These related complaints could hardly have been remedied. The increase in and redistribution of population that was the common urban experience of the times fitted ill into a city that had always had too many parishes. In some respects it was easier to subdivide the great industrial parishes of the West Riding; and it could justifiably be said that the need for action there was greater than in a city that still had more than twenty ancient churches. (fn. 10) Clearly there could be no return to a parochial system that even in the 18th century, before industrialization, had been seriously weakened by the very nature of urban life; the custom of moving from parish to parish for worship had been recognized and catered for as early as the seventeen-sixties. (fn. 11) Moreover, not only were many of the parishes impoverished but the benefices were, as they had always been, some of the poorest in the diocese. (fn. 12) Even in 1884, when much attention had been given to this problem and many of the livings had been augmented from the Bounty fund and by the Ecclesiastical Commissioners, the average net income of twelve benefices in the centre of the city appears to have been no more than £150 and some of the incumbents were without a parsonage house. (fn. 13) It was perhaps this poverty, with all its attendant evils, that most hindered the work of the parish priest in the city for much of the 19th century. In the matter of the schools it may be remarked that while the incumbents might justifiably deplore the lack of opportunity for an early influence upon the youth of the parish, little else could have been done in the circumstances of the times. In one respect, however, 18th-century trends had been reversed, for the number of services had been increased and it was uncommon for churches to share the work. But this change was not accomplished before the middle of the century. In 1830 only St. Mary's, Bishophill, Senior, held two Sunday services and the remainder were still known as 'fore-noon' and 'after-noon' churches as they had been in the 18th century; St. Saviour's and St. Helen's and perhaps one or two others did, however, have a Sunday evening service. (fn. 14) By 1843 the movement to provide a morning and afternoon or an afternoon and evening service had spread to about half the churches; (fn. 15) by 1865 most churches were holding two services on Sundays and six, including St. Paul's and St. Thomas's, held a regular week-day service. (fn. 16) But even in the provision of services some incumbents complained that their efforts were defeated by the special circumstances of the city—the minster, they said, drew away their congregations. There is no doubt that this did occur. A. W. Duncombe, a 'high-churchman', had been appointed to the deanery in 1858; in 1863 he introduced nave services and it was these that attracted the parish priests' sharpest censure. 'The cathedral mass congregations', said Trevor in 1868, (fn. 17) 'are simply sensational and destructive'; other incumbents complained of the minster in less stringent terms but to the same effect; twenty years later similar complaints were still being made. (fn. 18)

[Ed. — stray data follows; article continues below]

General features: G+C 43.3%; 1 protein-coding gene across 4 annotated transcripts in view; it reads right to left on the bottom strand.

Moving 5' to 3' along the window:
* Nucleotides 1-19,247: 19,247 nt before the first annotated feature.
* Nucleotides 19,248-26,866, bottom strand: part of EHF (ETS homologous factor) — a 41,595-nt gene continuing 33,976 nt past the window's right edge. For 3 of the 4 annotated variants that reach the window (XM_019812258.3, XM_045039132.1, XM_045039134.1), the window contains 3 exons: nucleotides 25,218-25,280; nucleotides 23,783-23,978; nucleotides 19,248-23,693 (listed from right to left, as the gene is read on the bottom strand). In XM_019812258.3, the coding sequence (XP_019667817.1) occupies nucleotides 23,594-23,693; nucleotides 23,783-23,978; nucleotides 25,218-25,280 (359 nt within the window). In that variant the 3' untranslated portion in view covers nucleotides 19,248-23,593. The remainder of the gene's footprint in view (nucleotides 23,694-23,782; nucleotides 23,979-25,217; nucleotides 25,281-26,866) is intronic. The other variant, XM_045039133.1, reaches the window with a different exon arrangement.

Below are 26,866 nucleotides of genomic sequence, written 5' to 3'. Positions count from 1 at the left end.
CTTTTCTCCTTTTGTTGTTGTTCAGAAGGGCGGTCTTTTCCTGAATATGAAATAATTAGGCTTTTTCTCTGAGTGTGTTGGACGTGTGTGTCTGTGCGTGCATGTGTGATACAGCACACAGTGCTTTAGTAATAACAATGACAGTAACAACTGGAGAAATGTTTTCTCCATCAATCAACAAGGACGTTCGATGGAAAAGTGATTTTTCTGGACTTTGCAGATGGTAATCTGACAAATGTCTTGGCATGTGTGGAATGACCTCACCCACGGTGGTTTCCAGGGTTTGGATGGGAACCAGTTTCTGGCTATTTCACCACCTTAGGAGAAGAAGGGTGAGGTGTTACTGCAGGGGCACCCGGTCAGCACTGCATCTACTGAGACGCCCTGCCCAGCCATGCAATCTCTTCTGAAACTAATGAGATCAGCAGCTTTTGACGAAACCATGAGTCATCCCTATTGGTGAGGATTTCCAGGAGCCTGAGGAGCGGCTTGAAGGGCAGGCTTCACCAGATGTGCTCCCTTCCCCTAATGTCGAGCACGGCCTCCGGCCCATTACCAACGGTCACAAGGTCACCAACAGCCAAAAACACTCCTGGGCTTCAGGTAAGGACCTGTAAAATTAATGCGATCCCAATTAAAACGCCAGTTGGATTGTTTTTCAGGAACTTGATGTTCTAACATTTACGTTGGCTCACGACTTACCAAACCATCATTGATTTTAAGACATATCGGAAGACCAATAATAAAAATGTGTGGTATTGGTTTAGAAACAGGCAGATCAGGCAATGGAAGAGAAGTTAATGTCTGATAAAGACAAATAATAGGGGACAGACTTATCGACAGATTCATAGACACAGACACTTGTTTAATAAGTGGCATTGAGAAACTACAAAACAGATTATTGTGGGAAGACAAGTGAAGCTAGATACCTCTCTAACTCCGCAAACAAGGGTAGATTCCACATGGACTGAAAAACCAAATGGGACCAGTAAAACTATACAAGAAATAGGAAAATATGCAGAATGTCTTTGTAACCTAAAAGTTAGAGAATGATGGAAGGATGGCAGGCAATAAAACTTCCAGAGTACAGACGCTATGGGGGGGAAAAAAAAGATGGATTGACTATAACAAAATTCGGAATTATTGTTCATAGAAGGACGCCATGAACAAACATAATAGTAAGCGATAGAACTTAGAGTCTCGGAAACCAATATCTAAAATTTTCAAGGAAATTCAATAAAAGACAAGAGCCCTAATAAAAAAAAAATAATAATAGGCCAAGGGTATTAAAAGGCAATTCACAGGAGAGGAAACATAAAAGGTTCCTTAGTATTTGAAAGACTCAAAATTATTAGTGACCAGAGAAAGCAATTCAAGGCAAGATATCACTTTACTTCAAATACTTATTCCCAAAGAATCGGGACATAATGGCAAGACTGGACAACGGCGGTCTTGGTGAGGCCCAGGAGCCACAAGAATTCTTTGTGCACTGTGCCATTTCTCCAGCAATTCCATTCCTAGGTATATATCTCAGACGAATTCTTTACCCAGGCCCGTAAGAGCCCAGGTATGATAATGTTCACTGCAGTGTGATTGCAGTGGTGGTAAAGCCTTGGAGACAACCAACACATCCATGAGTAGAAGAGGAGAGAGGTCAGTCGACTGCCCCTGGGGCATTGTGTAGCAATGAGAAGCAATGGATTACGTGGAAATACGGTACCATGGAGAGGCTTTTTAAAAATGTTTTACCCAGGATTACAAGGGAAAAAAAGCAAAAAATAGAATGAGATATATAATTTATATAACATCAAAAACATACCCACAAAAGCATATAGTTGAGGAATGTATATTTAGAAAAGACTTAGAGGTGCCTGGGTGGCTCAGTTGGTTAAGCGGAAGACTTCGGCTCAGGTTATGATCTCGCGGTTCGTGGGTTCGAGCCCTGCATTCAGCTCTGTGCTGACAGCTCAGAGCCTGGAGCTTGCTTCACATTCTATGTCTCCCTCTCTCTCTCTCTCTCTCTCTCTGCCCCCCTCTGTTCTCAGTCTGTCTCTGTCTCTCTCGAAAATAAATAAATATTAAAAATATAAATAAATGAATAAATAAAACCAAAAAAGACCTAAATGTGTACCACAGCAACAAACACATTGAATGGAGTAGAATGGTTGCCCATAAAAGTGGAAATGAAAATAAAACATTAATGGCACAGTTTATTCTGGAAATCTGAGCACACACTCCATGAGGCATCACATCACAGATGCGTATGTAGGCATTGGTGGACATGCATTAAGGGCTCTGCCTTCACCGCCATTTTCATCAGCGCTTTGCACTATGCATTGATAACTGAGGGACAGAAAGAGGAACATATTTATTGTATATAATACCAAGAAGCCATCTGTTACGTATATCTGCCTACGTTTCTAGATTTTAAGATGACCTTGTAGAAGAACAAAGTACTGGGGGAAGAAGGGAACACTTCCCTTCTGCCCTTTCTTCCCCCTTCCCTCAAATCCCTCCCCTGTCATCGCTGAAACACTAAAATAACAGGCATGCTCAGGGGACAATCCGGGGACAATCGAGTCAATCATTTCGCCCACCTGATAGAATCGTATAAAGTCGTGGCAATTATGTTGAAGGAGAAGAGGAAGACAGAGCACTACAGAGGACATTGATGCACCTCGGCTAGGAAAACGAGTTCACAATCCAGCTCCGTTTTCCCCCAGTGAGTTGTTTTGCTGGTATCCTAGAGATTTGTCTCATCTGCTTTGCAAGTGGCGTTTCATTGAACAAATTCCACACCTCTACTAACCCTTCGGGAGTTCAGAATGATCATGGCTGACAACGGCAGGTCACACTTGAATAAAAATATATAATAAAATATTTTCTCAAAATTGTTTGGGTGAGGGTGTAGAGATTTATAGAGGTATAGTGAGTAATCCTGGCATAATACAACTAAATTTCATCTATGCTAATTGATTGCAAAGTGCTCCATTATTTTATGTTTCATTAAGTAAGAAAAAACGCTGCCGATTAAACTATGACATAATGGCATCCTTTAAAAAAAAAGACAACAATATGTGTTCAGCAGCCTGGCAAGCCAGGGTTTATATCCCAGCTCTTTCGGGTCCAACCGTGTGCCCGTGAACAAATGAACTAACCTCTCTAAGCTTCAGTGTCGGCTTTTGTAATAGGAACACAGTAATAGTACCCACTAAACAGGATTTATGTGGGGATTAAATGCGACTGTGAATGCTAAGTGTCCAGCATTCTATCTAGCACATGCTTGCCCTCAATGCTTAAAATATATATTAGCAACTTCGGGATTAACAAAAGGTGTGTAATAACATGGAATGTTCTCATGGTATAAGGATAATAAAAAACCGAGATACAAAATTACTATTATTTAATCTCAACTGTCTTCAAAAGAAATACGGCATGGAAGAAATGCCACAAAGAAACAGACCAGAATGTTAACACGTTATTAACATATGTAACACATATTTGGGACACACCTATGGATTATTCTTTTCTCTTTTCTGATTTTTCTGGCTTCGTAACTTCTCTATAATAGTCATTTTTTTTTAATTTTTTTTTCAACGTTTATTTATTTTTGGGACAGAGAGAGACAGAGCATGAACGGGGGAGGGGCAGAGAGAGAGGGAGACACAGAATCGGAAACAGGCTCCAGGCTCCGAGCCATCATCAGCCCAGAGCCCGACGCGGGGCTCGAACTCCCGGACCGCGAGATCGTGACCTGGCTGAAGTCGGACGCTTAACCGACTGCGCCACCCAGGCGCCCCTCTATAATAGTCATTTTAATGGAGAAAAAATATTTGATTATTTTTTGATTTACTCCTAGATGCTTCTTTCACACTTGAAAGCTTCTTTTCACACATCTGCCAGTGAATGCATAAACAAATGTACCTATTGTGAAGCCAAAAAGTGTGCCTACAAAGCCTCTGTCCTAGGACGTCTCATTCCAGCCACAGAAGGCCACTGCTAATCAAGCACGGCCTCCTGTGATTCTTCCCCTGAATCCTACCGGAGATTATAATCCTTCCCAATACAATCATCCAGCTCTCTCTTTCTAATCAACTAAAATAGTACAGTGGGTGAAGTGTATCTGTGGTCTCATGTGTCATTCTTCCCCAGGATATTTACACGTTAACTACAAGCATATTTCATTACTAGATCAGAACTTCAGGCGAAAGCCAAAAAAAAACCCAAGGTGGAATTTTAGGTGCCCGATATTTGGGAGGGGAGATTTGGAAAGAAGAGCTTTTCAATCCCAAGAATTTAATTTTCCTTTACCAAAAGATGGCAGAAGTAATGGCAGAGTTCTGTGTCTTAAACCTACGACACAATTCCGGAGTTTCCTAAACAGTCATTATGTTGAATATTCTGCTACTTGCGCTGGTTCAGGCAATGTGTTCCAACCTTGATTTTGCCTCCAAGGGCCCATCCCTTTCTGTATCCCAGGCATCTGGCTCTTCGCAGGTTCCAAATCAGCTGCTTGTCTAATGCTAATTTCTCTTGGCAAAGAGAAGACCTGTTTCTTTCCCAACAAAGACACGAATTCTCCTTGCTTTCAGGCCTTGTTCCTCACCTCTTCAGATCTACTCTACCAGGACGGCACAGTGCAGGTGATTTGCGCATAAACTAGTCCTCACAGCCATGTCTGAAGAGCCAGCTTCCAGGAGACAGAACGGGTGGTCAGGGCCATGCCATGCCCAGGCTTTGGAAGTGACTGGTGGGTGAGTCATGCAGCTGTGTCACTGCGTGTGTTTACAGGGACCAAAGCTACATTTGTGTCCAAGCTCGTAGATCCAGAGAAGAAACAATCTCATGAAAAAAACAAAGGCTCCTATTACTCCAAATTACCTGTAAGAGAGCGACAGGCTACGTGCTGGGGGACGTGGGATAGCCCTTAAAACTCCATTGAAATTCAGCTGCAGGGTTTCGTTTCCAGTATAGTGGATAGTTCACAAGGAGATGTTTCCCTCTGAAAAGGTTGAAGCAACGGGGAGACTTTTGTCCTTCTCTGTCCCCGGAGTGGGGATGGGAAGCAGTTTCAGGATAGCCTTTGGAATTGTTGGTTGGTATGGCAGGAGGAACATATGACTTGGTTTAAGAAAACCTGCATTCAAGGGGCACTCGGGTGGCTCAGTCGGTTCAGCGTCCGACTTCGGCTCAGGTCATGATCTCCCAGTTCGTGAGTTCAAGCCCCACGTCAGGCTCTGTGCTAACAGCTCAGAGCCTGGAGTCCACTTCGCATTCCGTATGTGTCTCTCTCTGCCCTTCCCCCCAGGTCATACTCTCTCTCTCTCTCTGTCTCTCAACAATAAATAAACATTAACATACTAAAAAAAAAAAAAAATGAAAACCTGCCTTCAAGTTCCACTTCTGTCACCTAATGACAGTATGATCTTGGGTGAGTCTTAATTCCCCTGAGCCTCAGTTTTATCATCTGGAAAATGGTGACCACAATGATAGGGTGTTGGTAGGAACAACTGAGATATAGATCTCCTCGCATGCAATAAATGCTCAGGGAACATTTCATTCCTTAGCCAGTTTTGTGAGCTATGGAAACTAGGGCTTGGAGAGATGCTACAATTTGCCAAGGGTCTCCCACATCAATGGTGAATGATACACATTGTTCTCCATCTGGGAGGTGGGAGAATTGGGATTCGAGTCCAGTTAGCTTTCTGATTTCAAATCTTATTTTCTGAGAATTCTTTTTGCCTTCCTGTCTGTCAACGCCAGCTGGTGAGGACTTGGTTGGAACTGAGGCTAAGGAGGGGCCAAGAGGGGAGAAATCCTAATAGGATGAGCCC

Apart from the decline of the parochial system, all incumbents agreed that the greatest impediment to their work was dissent. The nonconformists might feel some pride that such a criticism was voiced, for their achievement was considerable. (fn. 19) In the course of the century about 30 chapels were built in and around the city, most of them between the second decade and the seventies. In all, these buildings provided about 18,000 sittings for worshippers, though it is doubtful if the larger chapels like Salem Congregational or Centenary and Wesley were regularly filled for more than short periods. But it may be remarked that if they were but half-filled, their united congregations would have been larger than those attending the parish churches in 1884 when the incumbents reported a total of about 7,000 worshippers each Sunday in 24 churches. Many of the chapels were built by one or other of the Methodist connexions and there is no doubt that Methodism had the greatest number of adherents. But the congregations of St. Saviourgate Chapel and of Salem and the Society of Friends were of equal, perhaps at times greater, influence in the city.